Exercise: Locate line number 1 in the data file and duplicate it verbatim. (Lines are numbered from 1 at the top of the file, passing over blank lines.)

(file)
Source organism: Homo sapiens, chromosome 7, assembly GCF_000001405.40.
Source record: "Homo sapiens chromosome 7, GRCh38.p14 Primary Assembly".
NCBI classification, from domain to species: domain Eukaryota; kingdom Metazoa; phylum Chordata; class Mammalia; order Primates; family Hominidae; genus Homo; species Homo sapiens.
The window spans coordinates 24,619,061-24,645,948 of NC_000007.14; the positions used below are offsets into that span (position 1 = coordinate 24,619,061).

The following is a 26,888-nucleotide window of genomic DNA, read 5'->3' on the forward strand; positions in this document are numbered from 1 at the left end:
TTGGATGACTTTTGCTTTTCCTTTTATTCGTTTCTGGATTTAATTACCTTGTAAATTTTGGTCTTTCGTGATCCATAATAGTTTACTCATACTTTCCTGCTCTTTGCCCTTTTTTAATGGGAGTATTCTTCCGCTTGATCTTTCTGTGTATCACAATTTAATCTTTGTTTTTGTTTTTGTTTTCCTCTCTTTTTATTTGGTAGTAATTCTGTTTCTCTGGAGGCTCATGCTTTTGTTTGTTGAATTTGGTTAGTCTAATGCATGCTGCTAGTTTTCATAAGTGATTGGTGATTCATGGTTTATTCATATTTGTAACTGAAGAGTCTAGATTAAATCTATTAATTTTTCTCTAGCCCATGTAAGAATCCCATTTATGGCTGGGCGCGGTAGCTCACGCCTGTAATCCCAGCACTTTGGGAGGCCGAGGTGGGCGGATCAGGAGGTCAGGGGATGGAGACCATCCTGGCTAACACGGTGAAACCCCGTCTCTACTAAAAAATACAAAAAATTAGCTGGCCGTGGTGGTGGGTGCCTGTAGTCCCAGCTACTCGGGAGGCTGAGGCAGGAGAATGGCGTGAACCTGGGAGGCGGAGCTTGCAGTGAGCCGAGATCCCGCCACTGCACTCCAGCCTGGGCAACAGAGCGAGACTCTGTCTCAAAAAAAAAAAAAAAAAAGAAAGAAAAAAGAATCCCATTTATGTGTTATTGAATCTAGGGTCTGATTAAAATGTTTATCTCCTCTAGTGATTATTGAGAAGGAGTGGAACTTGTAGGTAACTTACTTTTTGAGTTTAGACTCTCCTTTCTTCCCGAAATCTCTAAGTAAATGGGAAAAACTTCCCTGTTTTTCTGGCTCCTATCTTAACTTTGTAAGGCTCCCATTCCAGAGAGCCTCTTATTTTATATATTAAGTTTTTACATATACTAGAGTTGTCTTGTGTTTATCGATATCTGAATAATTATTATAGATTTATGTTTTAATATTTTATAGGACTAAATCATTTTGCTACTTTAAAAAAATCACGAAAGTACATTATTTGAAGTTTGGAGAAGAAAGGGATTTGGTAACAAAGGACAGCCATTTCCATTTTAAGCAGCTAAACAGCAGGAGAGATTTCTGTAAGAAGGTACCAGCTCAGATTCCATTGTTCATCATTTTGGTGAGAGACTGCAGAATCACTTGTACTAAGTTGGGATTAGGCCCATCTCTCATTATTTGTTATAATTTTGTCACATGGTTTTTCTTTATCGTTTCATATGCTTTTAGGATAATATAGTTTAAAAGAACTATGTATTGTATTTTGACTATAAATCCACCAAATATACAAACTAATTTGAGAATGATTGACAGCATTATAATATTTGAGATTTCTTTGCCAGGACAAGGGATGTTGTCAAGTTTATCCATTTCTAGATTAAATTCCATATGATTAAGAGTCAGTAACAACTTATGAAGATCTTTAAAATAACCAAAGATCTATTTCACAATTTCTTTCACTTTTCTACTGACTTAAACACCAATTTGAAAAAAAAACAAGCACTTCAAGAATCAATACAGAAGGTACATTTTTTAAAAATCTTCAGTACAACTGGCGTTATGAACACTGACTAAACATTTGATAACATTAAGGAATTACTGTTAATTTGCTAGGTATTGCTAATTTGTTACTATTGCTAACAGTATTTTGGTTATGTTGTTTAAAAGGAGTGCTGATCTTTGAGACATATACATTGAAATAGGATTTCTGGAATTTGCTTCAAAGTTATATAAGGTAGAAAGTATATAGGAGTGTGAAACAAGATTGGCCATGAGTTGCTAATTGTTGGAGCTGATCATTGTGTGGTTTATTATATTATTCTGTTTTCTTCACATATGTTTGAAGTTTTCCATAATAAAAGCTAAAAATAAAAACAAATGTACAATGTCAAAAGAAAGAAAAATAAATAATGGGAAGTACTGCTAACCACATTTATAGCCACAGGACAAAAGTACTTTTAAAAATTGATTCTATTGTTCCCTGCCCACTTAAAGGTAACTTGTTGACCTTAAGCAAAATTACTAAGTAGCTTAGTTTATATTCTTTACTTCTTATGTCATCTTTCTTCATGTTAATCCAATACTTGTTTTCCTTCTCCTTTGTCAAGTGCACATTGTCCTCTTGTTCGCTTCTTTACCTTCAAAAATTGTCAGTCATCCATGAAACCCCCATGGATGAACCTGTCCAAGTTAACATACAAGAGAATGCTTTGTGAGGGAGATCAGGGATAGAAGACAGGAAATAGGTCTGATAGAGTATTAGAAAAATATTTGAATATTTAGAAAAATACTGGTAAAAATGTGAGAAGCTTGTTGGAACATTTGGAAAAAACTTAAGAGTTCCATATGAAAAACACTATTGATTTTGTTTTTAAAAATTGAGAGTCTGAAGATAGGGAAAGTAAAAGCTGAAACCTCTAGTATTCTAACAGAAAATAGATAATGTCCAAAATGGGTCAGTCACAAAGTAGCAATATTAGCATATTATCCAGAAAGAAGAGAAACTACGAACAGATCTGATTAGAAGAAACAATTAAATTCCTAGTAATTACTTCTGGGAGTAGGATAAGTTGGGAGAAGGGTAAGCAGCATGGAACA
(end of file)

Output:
Source organism: Homo sapiens, chromosome 7, assembly GCF_000001405.40.